Winds, heat pose extreme fire danger in Australian southeast

CANBERRA, Australia (AP) — Hundreds of schools were closed and residents were urged to evacuate woodlands for the relative safety of city centers Tuesday as hot, dry and windy weather posed an extreme fire danger across Australia's most populous state.

New South Wales state is under a weeklong state of emergency, a declaration that gives the Rural Fire Service sweeping powers to control resources and direct other government agencies in its efforts to battle fires. The worst fires are expected in the state's northeast, where three people have died and more than 150 homes have been destroyed since Friday, as well as around Sydney, Australia's largest city.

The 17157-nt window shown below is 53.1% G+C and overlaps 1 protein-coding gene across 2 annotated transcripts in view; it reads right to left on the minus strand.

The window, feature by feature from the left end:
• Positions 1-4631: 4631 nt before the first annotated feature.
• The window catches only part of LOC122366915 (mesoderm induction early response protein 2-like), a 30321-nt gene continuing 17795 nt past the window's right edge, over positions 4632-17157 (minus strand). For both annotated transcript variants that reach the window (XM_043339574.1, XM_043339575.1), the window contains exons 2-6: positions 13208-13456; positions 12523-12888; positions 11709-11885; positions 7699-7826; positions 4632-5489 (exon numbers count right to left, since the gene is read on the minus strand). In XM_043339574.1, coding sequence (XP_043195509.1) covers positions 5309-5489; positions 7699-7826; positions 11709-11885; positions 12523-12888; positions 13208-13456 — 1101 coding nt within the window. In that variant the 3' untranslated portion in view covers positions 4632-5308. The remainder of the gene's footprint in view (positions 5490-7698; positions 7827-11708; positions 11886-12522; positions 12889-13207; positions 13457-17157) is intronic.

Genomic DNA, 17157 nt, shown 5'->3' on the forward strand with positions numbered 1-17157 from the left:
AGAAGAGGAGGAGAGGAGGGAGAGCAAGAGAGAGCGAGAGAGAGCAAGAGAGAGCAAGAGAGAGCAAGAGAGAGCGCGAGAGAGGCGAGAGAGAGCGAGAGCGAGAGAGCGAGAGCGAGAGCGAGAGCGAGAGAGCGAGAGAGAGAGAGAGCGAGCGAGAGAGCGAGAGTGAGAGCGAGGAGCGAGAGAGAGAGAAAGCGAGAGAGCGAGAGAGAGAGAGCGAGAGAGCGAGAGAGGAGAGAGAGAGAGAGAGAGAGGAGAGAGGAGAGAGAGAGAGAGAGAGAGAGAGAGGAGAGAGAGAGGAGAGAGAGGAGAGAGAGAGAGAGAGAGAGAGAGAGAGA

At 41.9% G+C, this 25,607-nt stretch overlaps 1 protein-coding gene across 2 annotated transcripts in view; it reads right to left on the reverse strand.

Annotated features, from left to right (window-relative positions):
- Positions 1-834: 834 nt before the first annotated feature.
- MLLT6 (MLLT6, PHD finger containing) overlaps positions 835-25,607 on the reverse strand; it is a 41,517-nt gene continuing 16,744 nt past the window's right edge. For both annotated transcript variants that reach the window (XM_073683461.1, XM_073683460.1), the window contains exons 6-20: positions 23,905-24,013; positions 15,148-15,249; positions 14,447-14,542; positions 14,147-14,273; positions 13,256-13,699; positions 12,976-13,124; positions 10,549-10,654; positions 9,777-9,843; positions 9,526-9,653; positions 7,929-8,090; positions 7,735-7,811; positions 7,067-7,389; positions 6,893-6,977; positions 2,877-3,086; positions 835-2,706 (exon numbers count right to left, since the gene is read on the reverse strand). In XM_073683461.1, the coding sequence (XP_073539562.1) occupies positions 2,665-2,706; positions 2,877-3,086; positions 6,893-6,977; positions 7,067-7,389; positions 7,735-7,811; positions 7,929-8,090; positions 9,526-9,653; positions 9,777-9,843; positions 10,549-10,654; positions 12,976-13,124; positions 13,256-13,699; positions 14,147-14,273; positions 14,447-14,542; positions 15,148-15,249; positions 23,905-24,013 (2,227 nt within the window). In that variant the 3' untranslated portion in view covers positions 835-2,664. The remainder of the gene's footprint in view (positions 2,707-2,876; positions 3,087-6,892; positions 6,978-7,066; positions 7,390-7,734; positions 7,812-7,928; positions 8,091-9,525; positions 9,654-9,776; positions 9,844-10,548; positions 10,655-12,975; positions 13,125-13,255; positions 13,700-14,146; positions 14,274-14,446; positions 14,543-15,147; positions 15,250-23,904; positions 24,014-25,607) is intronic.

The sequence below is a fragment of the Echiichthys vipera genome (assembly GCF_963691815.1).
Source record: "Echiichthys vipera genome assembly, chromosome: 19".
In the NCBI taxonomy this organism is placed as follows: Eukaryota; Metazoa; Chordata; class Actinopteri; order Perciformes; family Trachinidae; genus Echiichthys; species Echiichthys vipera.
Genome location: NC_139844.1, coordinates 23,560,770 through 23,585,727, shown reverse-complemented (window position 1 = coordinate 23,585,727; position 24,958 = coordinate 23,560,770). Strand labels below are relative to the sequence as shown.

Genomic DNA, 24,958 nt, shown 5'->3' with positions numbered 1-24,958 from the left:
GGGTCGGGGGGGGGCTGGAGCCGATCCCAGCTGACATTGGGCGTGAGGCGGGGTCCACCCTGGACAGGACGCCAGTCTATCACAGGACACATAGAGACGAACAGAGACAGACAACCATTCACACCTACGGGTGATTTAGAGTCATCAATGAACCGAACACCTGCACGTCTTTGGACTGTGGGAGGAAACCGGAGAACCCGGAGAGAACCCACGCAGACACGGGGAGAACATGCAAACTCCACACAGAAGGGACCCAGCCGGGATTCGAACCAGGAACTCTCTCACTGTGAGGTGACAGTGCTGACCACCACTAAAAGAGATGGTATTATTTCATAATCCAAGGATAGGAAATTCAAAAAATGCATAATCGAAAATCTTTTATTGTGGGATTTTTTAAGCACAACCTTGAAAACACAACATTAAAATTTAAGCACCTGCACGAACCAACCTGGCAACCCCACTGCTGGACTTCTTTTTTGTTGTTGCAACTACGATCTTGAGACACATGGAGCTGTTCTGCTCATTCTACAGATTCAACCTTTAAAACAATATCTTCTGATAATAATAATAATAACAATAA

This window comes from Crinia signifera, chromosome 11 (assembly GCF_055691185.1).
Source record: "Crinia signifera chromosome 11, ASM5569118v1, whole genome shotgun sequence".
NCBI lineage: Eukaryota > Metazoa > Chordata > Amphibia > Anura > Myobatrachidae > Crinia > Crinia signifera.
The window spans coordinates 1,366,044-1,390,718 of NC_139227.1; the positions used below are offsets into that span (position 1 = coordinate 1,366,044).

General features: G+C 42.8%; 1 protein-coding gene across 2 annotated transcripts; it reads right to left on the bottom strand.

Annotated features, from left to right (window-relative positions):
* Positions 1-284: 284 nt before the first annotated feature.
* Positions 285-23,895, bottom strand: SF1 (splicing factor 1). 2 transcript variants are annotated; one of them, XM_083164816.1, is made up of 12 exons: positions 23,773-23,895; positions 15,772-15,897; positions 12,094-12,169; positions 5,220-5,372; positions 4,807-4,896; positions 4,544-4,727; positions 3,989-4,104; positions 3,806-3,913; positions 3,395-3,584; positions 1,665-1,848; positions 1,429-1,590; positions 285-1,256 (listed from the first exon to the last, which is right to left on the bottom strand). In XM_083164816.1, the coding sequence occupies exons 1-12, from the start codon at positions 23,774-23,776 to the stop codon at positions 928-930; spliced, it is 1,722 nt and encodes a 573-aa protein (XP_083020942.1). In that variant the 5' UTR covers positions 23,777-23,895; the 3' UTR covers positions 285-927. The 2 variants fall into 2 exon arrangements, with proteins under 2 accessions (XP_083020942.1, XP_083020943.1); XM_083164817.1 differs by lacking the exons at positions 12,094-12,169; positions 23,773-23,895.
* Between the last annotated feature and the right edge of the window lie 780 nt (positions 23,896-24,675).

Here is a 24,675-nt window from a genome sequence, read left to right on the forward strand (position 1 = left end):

Rural Fire Service Commissioner Shane Fitzsimmons said 3,000 firefighters were available to fight more than 50 fires blazing across the state. The fires are expected to worsen as winds are forecast to gust at between 70 kmh (43 mph) and 90 kmh (56 mph) later Tuesday.

"Now is the time to exercise those decisions to leave, leave early and go to safer locations, safer towns and villages or safer places in your local community, such as the shopping centers," Fitzsimmons told reporters.

"We plan for these sorts of days. But we always hope they never come," he added.

More than 600 schools and technical colleges were closed because they are close to woodlands at risk of fire.

The Australian fire season, which peaks during the Southern Hemisphere summer, has started early after an unusually warm and dry winter.

More than 1 million hectares (3,800 square miles) of forest and farmland had already burned across the state this fire season, more than three times the 280,000 hectares (1,080 square miles) that burned during the entire last season, Fitzsimmons said.

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